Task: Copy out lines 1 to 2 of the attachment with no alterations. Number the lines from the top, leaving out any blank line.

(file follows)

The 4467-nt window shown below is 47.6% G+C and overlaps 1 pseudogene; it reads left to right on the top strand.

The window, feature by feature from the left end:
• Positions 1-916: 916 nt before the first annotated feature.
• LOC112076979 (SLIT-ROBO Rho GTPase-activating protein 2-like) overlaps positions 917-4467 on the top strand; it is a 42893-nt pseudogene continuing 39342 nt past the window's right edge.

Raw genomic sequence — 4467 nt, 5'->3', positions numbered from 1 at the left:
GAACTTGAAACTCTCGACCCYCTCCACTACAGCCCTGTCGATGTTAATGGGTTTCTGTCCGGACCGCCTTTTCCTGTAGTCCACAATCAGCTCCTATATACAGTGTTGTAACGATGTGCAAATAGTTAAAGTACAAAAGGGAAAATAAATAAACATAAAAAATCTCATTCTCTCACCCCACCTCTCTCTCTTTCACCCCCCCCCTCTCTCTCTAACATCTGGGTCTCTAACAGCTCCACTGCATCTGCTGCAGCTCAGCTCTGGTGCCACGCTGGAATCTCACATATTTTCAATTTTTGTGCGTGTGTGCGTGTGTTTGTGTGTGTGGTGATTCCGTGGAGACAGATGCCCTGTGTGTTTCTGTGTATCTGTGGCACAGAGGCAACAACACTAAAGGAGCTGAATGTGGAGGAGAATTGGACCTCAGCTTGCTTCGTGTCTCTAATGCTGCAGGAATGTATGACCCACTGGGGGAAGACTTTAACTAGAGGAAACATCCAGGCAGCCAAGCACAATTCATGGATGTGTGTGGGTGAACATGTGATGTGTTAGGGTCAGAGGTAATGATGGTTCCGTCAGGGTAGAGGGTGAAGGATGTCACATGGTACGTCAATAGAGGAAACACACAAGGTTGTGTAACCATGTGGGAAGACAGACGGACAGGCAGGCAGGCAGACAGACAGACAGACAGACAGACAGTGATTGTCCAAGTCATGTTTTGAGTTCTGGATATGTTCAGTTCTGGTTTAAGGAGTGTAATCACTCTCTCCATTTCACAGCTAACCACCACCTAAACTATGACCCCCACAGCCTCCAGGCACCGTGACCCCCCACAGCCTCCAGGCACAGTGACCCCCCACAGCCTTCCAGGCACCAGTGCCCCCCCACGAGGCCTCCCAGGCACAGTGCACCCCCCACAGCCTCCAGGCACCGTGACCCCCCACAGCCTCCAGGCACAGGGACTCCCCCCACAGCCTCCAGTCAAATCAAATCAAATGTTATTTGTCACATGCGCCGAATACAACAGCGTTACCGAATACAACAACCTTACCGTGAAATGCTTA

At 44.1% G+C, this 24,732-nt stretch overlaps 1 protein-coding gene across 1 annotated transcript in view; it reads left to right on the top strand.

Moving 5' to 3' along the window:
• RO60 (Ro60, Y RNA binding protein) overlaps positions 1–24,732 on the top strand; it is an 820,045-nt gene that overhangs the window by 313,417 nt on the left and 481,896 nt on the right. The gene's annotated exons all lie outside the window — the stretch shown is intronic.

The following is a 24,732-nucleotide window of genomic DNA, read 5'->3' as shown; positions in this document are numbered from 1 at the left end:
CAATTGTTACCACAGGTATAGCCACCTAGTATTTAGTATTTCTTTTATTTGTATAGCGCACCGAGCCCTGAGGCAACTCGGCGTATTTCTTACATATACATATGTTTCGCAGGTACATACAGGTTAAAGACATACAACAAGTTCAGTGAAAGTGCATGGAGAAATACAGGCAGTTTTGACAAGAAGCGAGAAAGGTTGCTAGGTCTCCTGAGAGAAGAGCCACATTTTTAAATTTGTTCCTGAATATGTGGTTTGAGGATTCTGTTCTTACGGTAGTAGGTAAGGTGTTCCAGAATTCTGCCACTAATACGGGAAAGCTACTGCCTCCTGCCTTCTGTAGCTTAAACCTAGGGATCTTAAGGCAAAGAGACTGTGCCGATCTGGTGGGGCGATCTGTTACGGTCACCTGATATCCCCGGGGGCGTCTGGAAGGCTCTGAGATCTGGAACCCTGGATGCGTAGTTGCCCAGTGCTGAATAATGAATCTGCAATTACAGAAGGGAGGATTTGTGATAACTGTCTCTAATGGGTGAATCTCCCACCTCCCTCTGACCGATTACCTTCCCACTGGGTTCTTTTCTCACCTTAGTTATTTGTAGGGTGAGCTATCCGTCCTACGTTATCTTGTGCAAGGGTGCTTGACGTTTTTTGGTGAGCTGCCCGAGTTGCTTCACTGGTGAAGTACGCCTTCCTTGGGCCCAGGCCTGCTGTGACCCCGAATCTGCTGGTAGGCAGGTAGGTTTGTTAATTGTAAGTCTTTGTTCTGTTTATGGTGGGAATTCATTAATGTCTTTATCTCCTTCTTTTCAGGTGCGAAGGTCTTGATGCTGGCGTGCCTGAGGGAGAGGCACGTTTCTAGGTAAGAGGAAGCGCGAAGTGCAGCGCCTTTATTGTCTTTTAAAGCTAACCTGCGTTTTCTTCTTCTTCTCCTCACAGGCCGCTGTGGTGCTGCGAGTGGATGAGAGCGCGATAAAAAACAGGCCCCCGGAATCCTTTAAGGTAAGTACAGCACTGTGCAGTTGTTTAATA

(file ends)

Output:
The 4467-nt window shown below is 47.6% G+C and overlaps 1 pseudogene; it reads left to right on the top strand.

The window, feature by feature from the left end: